Auto design, like any fashion, comes in waves of trends, where certain looks and ideas gain momentum and swell, spreading around everywhere, before finally cresting, and then crashing. You expect cars to share certain commonalities of a given era. Even with that in mind, the similarities between these two styling concepts from 1962—one from Germany via Italy, one from Japan via, uh, also Italy—are really quite striking, and much more similar than you’d expect. I’m not saying anyone peeked at anyone else’s homework here, but, just look at them.
These strange near-twinsies are the Volkswagen Karman-Ghia styling proposal from 1962, and the Hino Contessa 900 Sprint concept, also from 1962.
Let’s look at the Volkswagen first. As you very likely already know, Karmann was building Volkswagen’s first “sporty” car, the Karmann-Ghia, so named because it was designed by the Italian design house Ghia (there’s a whole story there, and Chrysler’s involved), and Karmann, which had been building the Ghia since 1955, felt it was likely time for an update.
Karmann’s management got designer Luigi Segre to take a crack at updating the Ghia’s very round, bulbous 1950s design and translate it into the more crisp, lean, and linear design vocabulary that had developed in the late 1950s and early 1960s.
The resulting design managed to skillfully incorporate many of the Karmann-Ghia’s iconic elements, like the cat-whisker-style fresh air intakes on the front face, the general proportions and shape of the greenhouse, but now with everything rendered tighter and leaner, with elegantly thin pillars and plenty of glass area.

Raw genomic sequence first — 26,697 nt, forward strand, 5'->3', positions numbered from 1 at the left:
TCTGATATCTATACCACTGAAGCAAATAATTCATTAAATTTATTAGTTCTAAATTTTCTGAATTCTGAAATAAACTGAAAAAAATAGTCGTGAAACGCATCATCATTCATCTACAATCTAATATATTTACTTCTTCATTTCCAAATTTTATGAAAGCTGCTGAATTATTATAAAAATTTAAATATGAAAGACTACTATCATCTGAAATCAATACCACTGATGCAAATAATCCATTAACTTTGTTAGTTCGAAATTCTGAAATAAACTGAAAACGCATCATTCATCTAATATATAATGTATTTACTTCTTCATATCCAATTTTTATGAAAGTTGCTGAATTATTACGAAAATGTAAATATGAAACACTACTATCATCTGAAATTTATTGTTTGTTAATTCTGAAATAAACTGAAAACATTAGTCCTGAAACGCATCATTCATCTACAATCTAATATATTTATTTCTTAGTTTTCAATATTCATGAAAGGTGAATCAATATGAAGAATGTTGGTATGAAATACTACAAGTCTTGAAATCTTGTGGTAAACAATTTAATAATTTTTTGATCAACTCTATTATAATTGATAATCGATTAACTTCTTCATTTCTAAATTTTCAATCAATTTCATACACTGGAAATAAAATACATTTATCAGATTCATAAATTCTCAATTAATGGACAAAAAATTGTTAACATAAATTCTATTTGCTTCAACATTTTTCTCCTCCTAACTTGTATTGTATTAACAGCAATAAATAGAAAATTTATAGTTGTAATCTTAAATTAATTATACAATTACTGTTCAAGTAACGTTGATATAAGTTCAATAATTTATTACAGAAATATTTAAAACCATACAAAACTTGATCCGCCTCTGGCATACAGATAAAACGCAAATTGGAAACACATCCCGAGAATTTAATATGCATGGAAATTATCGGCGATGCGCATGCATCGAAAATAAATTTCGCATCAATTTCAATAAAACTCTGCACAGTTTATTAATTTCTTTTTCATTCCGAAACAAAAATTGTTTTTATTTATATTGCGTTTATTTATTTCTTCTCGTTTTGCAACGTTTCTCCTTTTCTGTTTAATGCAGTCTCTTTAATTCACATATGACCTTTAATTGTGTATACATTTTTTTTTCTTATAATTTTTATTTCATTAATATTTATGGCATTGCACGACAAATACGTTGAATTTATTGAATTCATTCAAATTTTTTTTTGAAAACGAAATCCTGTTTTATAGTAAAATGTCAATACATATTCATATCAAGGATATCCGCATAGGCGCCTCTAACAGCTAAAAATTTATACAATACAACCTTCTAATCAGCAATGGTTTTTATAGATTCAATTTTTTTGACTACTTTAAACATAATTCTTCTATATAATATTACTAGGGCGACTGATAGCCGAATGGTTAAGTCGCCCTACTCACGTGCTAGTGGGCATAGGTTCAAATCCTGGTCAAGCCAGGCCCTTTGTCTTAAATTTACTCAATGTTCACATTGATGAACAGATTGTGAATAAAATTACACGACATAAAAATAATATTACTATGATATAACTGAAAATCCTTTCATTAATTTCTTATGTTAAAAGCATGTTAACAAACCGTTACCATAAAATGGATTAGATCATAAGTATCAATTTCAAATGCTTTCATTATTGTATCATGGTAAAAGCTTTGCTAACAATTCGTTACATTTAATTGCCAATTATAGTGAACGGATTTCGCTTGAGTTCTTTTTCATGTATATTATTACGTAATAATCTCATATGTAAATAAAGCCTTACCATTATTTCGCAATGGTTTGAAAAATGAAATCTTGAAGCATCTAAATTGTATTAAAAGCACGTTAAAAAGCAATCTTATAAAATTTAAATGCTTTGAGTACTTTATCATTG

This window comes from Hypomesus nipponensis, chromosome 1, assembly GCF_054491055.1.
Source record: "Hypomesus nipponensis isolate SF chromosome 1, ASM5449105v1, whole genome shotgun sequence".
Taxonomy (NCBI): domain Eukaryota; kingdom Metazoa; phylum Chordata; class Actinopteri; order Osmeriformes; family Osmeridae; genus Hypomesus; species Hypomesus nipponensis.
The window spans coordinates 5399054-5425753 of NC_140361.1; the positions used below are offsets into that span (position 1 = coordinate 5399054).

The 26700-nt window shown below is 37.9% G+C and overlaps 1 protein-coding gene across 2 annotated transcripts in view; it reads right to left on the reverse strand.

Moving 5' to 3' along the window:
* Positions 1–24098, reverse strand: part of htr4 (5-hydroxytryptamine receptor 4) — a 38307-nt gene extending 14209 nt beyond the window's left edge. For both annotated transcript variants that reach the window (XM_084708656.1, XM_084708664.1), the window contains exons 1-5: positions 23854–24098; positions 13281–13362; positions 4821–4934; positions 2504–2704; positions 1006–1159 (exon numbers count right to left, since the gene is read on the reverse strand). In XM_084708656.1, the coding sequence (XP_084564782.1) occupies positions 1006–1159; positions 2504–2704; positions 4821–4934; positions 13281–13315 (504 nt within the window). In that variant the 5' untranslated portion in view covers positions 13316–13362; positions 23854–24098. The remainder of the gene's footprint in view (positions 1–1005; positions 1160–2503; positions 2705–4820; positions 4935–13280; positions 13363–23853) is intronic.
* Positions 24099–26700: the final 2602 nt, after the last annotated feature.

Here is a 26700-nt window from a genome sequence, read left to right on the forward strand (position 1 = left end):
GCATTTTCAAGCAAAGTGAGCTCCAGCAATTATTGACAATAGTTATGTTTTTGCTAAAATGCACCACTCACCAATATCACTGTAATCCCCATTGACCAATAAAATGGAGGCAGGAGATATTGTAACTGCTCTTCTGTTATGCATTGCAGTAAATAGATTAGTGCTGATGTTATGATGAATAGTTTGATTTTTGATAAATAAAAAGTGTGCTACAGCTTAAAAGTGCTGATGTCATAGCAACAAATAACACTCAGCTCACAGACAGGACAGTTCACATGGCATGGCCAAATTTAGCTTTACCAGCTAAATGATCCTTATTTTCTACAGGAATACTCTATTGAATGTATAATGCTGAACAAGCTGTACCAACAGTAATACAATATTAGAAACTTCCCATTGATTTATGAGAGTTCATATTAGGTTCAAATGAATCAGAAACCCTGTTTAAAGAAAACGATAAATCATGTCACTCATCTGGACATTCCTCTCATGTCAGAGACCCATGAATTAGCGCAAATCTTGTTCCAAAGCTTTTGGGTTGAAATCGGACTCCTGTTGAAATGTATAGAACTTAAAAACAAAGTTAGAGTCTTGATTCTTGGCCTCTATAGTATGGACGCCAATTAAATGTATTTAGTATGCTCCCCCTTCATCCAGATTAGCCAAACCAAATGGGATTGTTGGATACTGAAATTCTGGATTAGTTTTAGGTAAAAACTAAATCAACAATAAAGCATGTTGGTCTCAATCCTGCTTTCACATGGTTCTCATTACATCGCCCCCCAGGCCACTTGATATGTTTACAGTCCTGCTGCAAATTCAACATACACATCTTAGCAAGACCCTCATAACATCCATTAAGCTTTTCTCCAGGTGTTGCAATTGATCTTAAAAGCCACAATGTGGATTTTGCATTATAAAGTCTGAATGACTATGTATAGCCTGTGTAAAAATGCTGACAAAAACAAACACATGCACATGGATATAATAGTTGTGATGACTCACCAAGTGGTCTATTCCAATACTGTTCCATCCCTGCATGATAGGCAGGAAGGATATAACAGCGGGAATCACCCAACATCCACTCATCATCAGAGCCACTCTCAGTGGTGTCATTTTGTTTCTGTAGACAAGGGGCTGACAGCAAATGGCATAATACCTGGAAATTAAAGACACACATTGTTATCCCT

The primary air intakes were just below the rear window, but the exit for the cooling air was set in a grille-like area between the taillights, the only real outside clue that a rear-engined VW chassis puttered under the skin.
It was really a nice design, clean and modern-looking, while retaining enough of the Ghia’s visual identity to make it feel part of the family. Volkswagen, though, was loath to update any of their cars for aesthetic reasons alone even if God’s scoutmaster held a knife to their throat, declined the update, and kept on with the basically the original Ghia design until 1974.
Meanwhile, in Japan, there was another company building rear-engined family cars that also wanted to use their platforms for sporty cars. That company isn’t well known today at all, as it was subsumed by Toyota in 1967, which ended their passenger cars and focused the company on trucks.
Hino was building Renaults under license, specifically rear-engined Renaults like the 4CV. In 1961, Hino had adapted the 4CV platform into their own car, the Contessa, and in 1962, they began to explore options for a sporty coupé based on the Contessa. The Contessa 900 Sprint is that car.
Hino got the famous Italian design house Michelotti to design the coupe, and the Italian tuner Nardi massaged the 0.9-liter engine to squeeze out a respectable for that size and time 45 horsepower.
The design of the car was very up-to-date, lithe and taut-looking, and with a front end that, I think, rather remarkably resembles the VW Karmann-Ghia design study.
Like the Ghia, there were a pair of long air intakes that meet the big round headlamps, flanking a prominent ‘nose.’ The Hino’s “face” was a bit shorter than the Ghia’s but the similarity is obvious.
The proportions and greenhouse shapes are very similar, though the Hino lacks the Ghia’s wraparound rear window and adds some striking-looking side air intakes that terminate right ahead of the rear wheelarch.
The rear is similar in design to the Karmann-Ghia concept, with an air-escape grille between the taillights, again, just like the VW.
The plan was to build about 1000 of these lovely little coupés, but the design was found to be too expensive to effectively produce, and just the one was built, which was shown at the Tokyo Auto Show in 1962 and 1963.
Later, there was a Michelotti-designed Contessa sporty car, the Contessa 1300 coupe, but it had a much different—but still very handsome—design.
I’ll admit, I’m not entirely sure of what I want the takeaway here to be—I don’t think there was any overt cribbing of anyone’s designs, from the Ghia or Michelotti sides, but both seemed to have been developed roughly in parallel, and I think the sort of convergent evolution seen here is just fascinating unto itself.
Two lovely rear-engined sporty cars, with same sort of look, and the same fate to be the lone examples of their kind. I think someone should introduce them to one another.